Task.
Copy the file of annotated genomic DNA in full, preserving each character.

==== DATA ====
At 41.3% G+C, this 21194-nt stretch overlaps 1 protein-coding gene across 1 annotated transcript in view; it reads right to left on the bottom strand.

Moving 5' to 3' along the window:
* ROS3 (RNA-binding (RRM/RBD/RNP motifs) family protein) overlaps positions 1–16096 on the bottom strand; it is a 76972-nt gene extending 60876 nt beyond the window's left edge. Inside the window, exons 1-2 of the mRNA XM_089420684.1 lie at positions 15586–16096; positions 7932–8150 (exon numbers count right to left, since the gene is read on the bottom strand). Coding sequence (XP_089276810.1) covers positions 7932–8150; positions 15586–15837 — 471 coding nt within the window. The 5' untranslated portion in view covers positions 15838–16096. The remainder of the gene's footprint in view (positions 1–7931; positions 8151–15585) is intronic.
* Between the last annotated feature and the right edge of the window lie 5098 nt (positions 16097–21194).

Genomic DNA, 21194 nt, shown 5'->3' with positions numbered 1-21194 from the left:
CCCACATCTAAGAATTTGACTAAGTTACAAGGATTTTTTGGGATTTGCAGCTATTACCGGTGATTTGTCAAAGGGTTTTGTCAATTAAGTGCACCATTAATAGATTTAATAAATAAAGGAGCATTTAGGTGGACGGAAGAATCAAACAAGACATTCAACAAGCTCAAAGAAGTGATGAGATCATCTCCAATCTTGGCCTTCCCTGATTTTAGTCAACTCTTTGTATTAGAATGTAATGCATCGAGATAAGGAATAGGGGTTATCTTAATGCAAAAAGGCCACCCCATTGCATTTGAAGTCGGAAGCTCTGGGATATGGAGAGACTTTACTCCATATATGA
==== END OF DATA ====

At 41.3% G+C, this 21194-nt stretch overlaps 1 protein-coding gene across 1 annotated transcript in view; it reads right to left on the bottom strand.

Moving 5' to 3' along the window:
* ROS3 (RNA-binding (RRM/RBD/RNP motifs) family protein) overlaps positions 1–16096 on the bottom strand; it is a 76972-nt gene extending 60876 nt beyond the window's left edge. Inside the window, exons 1-2 of the mRNA XM_089420684.1 lie at positions 15586–16096; positions 7932–8150 (exon numbers count right to left, since the gene is read on the bottom strand). Coding sequence (XP_089276810.1) covers positions 7932–8150; positions 15586–15837 — 471 coding nt within the window. The 5' untranslated portion in view covers positions 15838–16096. The remainder of the gene's footprint in view (positions 1–7931; positions 8151–15585) is intronic.
* Between the last annotated feature and the right edge of the window lie 5098 nt (positions 16097–21194).

Genomic DNA, 21194 nt, shown 5'->3' with positions numbered 1-21194 from the left:
CCCACATCTAAGAATTTGACTAAGTTACAAGGATTTTTTGGGATTTGCAGCTATTACCGGTGATTTGTCAAAGGGTTTTGTCAATTAAGTGCACCATTAATAGATTTAATAAATAAAGGAGCATTTAGGTGGACGGAAGAATCAAACAAGACATTCAACAAGCTCAAAGAAGTGATGAGATCATCTCCAATCTTGGCCTTCCCTGATTTTAGTCAACTCTTTGTATTAGAATGTAATGCATCGAGATAAGGAATAGGGGTTATCTTAATGCAAAAAGGCCACCCCATTGCATTTGAAGTCGGAAGCTCTGGGATATGGAGAGACTTTACTCCATATATGA